Bread in the Artibonite Valley of Haiti
I just returned yesterday from my first visit to Haiti as one of a group of 16 graduate students in public health, forestry and environmental studies, and nursing. Our route took us from Port au Prince, the capitol city devastated by a magnitude 7.0 earthquake in January 2010, through the Artibonite Valley, the epicenter of the subsequent cholera outbreak, and finally to the city of Hinche in the Central Plateau, the site of a suspected sewage dump that set off an epidemic that has killed thousands.
We spent a week in the town of Deschapelles, located in the Artibonite Valley about 70 miles north of Port au Prince. Our group stayed at an inn run by a member of the founding family of Hopital Albert Schweitzer. At each meal, we received heaping helpings of multiple varieties of starch - rice and beans, fried plantains, fried potatoes, and bread - a common cuisine in many areas located in the tropics.
With a paper-white, dense, dry crumb and a hard, smooth tan exterior, this bread can't disguise its lack of nutritional value. Unless slathered in butter, it has no flavor at all. Even when fresh, it has a stale, crumbly quality. The dough is probably made from a low-protein, low-quality flour, minimally hydrated and leavened as quickly as possible.
A 10-mile hike from Deshapelles, through a set of mountains, and to the next valley brough us to Bastien, a small town known in the local area for small, round, spongy boules of bread. Our guide called it "mountain bread," though I'm not sure what the proper name is. We saw a beehive-shaped clay oven next to one of the homes nearby.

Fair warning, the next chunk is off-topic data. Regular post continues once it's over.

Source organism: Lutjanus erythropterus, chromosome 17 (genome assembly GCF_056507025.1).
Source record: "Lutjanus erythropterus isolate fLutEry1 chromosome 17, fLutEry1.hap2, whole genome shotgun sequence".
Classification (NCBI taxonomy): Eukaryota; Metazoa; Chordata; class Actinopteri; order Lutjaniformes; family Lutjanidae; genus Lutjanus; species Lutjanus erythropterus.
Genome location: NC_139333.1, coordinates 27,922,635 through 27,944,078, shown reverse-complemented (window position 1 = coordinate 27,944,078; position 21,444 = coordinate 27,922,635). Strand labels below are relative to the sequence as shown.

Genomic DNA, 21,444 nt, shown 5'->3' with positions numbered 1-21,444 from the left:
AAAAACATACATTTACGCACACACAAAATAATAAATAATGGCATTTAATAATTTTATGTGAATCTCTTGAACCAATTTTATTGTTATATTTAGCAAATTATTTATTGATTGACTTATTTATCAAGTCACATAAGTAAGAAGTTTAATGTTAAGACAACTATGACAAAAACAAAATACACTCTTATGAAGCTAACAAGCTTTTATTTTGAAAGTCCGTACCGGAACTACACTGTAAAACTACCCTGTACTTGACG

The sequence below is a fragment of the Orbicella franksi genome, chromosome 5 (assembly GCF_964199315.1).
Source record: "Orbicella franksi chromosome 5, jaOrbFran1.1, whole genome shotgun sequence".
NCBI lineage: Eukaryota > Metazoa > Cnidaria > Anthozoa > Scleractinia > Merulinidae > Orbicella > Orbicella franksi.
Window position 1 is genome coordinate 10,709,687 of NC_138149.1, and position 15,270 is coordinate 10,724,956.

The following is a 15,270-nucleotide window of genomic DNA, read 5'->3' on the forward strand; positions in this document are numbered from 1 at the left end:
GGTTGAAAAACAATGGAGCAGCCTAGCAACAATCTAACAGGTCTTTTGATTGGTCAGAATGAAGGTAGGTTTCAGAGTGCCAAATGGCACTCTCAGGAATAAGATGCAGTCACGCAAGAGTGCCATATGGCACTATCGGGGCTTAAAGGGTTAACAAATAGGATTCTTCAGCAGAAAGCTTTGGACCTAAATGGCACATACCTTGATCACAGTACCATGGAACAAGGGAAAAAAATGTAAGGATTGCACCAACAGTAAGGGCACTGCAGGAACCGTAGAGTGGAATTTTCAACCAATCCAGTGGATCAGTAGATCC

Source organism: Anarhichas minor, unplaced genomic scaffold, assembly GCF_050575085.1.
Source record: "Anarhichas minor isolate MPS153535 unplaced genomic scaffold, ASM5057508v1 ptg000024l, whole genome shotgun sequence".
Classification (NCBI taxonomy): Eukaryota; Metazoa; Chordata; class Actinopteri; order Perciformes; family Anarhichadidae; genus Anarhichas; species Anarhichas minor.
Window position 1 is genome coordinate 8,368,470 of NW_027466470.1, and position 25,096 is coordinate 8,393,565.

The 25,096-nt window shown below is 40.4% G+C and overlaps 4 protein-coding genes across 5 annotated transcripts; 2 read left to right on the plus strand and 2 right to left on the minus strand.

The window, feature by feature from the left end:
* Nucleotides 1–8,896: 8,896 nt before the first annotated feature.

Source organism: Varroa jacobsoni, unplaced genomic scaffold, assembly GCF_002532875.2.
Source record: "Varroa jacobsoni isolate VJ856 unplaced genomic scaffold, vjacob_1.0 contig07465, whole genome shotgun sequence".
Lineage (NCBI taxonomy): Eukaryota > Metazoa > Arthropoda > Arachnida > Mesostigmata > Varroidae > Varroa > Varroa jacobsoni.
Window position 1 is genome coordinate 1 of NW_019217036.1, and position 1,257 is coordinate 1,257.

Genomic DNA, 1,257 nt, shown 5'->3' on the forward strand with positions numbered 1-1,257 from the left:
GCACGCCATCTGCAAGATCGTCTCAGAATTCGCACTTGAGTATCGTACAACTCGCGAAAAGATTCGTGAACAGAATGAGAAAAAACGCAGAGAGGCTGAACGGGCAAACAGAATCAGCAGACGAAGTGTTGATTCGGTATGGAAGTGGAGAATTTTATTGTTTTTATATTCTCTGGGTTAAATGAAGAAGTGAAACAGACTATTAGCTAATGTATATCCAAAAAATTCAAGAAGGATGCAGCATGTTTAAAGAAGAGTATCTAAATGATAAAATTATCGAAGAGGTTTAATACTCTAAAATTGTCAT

In Bastien, we also met a lady selling fry bread. The flavor resembled that of a salty, unsweetened donut. We asked her how she made her bread, and she mentioned flour, water and salt. It seemed to be chemically leavened. I asked her in my horrible kreyol, "eske mwen kapab pran foto ou?" - May I take a photo of you - and she was happy to oblige, proudly posing for a shot with her product. Having hiked 5 miles of winding, hilly trails under the hot sun, we were quite hungry (in the first-world kind of way), and the sensation of fat and salt on our palates gave us a euphoric rush. I can only imagine what it must be like to eat a hunk of fried dough when you're truly hungry.
Ironically, diabetes and hypertension are on the rise in the Artibonite Valley in the midst of malnutrition. It seems to be an emerging trend in many developing areas - disease of excess right alongside diseases of deprivation. It's difficult to avoid starchy, high-fat, high-sodium foods when they are the most affordable and available. We're familiar with the same patterns here in the United States.
It somehow seems fitting that the bread in a place with such a complicated past and an equally complicated present should be so simple; it's a basic food that allows people to fill their bellies and go on with their lives. Spending time in an impoverished area always reminds me what a privilege it is to be able to choose what I eat, and to turn down the things I don't want to eat. It is also a privilege to have had the education to make knowledgeable dietary decisions, and to never have been forced to decide between going to school or eating dinner. For those of you who were lucky enough to have a spring break, I hope it was enjoyable, and I look forward to hearing about your adventures.